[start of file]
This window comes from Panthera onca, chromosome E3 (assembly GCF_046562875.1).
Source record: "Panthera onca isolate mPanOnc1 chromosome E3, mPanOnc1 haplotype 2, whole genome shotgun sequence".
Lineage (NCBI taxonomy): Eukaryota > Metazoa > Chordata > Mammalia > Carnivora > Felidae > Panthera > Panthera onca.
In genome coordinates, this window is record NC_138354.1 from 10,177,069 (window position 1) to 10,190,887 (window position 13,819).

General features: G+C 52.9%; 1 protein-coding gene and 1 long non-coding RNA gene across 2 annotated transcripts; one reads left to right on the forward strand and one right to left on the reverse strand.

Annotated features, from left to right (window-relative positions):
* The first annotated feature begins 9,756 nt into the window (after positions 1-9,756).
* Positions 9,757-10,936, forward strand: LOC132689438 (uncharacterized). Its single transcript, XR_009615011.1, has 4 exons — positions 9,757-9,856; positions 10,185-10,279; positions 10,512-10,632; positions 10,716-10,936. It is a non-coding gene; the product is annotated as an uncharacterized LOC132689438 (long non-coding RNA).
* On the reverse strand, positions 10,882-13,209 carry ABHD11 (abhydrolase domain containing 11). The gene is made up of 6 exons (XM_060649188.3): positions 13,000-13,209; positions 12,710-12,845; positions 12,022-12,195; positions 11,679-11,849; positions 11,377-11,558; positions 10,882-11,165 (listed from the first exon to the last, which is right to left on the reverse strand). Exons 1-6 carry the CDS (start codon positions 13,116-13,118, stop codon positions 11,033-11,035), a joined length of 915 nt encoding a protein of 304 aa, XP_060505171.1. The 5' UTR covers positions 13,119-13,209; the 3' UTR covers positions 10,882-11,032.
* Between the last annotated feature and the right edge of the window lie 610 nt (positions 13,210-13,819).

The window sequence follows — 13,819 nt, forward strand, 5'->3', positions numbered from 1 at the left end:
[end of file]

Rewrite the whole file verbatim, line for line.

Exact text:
This window comes from Panthera onca, chromosome E3 (assembly GCF_046562875.1).
Source record: "Panthera onca isolate mPanOnc1 chromosome E3, mPanOnc1 haplotype 2, whole genome shotgun sequence".
Lineage (NCBI taxonomy): Eukaryota > Metazoa > Chordata > Mammalia > Carnivora > Felidae > Panthera > Panthera onca.
In genome coordinates, this window is record NC_138354.1 from 10,177,069 (window position 1) to 10,190,887 (window position 13,819).

General features: G+C 52.9%; 1 protein-coding gene and 1 long non-coding RNA gene across 2 annotated transcripts; one reads left to right on the forward strand and one right to left on the reverse strand.

Annotated features, from left to right (window-relative positions):
* The first annotated feature begins 9,756 nt into the window (after positions 1-9,756).
* Positions 9,757-10,936, forward strand: LOC132689438 (uncharacterized). Its single transcript, XR_009615011.1, has 4 exons — positions 9,757-9,856; positions 10,185-10,279; positions 10,512-10,632; positions 10,716-10,936. It is a non-coding gene; the product is annotated as an uncharacterized LOC132689438 (long non-coding RNA).
* On the reverse strand, positions 10,882-13,209 carry ABHD11 (abhydrolase domain containing 11). The gene is made up of 6 exons (XM_060649188.3): positions 13,000-13,209; positions 12,710-12,845; positions 12,022-12,195; positions 11,679-11,849; positions 11,377-11,558; positions 10,882-11,165 (listed from the first exon to the last, which is right to left on the reverse strand). Exons 1-6 carry the CDS (start codon positions 13,116-13,118, stop codon positions 11,033-11,035), a joined length of 915 nt encoding a protein of 304 aa, XP_060505171.1. The 5' UTR covers positions 13,119-13,209; the 3' UTR covers positions 10,882-11,032.
* Between the last annotated feature and the right edge of the window lie 610 nt (positions 13,210-13,819).

The window sequence follows — 13,819 nt, forward strand, 5'->3', positions numbered from 1 at the left end: